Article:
One Perfect Day: The Selling of the American Wedding (Rebecca Mead, 2007) wasn't a perfect book, but I was surprised by how many one- and two-star reviews it got at Amazon.com...until I saw how many of them came from wedding industry professionals. Hits a little close to home, I suppose.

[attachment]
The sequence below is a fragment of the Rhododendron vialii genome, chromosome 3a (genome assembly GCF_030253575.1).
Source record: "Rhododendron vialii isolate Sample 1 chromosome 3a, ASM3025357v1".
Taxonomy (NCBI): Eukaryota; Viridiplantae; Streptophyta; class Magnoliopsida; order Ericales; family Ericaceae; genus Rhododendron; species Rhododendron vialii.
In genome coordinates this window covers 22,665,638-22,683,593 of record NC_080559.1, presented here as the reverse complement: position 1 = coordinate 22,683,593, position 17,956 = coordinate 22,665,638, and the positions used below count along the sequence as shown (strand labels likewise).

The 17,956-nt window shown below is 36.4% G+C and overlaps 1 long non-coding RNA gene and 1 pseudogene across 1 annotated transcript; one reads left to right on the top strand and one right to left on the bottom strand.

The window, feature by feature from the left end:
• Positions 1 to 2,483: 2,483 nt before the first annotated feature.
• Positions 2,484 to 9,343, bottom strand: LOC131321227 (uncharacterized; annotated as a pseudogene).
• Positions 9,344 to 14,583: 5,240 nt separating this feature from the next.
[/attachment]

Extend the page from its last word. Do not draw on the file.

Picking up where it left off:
It's not that the book is that much of an expose. (BTW, I don't know how to put in accent marks on Blogger.) It's sort of journalism with a touch of sociology. Mead's theory is that since wedding is no longer the transition to adulthood--few brides and grooms are virgin, even fewer have no experience living and working away from their parents' homes--couples are anxious to make this ancient tradition into SOME kind of rite of passage, and the wedding industry has happily stepped in to make lots of bucks by making in a transition to a new level of consumerdom. (Sure, you were getting by before, but now that you're 26 and getting married, don't you need matching Calphalon cookware? And don't you want every detail of your wedding to simultaneously declare your individuality while expressing some kind of ersatz traditionalism? And don't you above all deserve to be a princess on your wedding day, even if that means getting married at DisneyWorld and riding in Cinderella's carriage?)